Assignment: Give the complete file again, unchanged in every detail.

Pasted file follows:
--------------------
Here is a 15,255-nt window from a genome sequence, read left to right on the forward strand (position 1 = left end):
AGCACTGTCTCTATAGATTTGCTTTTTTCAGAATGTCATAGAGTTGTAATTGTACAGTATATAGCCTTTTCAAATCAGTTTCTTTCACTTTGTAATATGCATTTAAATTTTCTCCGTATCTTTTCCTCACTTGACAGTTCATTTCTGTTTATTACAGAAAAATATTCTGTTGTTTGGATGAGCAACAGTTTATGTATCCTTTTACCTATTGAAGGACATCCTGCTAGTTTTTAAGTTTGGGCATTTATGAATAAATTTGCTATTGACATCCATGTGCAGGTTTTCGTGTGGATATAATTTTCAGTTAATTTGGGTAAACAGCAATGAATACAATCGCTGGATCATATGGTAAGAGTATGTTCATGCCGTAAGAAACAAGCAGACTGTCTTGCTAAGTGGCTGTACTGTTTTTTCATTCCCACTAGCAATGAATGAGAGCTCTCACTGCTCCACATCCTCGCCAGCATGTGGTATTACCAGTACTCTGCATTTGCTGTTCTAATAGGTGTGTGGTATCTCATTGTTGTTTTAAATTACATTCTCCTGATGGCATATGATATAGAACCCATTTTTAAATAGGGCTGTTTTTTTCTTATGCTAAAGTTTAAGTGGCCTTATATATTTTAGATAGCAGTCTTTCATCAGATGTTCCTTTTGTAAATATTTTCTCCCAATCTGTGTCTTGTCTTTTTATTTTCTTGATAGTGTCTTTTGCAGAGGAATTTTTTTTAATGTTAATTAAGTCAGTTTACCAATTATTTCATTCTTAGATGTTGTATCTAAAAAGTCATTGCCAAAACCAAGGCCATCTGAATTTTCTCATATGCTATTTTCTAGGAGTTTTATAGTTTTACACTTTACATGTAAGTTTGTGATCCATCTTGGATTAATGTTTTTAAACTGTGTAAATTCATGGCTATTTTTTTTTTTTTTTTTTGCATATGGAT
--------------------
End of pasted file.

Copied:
Here is a 15,255-nt window from a genome sequence, read left to right on the forward strand (position 1 = left end):
AGCACTGTCTCTATAGATTTGCTTTTTTCAGAATGTCATAGAGTTGTAATTGTACAGTATATAGCCTTTTCAAATCAGTTTCTTTCACTTTGTAATATGCATTTAAATTTTCTCCGTATCTTTTCCTCACTTGACAGTTCATTTCTGTTTATTACAGAAAAATATTCTGTTGTTTGGATGAGCAACAGTTTATGTATCCTTTTACCTATTGAAGGACATCCTGCTAGTTTTTAAGTTTGGGCATTTATGAATAAATTTGCTATTGACATCCATGTGCAGGTTTTCGTGTGGATATAATTTTCAGTTAATTTGGGTAAACAGCAATGAATACAATCGCTGGATCATATGGTAAGAGTATGTTCATGCCGTAAGAAACAAGCAGACTGTCTTGCTAAGTGGCTGTACTGTTTTTTCATTCCCACTAGCAATGAATGAGAGCTCTCACTGCTCCACATCCTCGCCAGCATGTGGTATTACCAGTACTCTGCATTTGCTGTTCTAATAGGTGTGTGGTATCTCATTGTTGTTTTAAATTACATTCTCCTGATGGCATATGATATAGAACCCATTTTTAAATAGGGCTGTTTTTTTCTTATGCTAAAGTTTAAGTGGCCTTATATATTTTAGATAGCAGTCTTTCATCAGATGTTCCTTTTGTAAATATTTTCTCCCAATCTGTGTCTTGTCTTTTTATTTTCTTGATAGTGTCTTTTGCAGAGGAATTTTTTTTAATGTTAATTAAGTCAGTTTACCAATTATTTCATTCTTAGATGTTGTATCTAAAAAGTCATTGCCAAAACCAAGGCCATCTGAATTTTCTCATATGCTATTTTCTAGGAGTTTTATAGTTTTACACTTTACATGTAAGTTTGTGATCCATCTTGGATTAATGTTTTTAAACTGTGTAAATTCATGGCTATTTTTTTTTTTTTTTTTTGCATATGGAT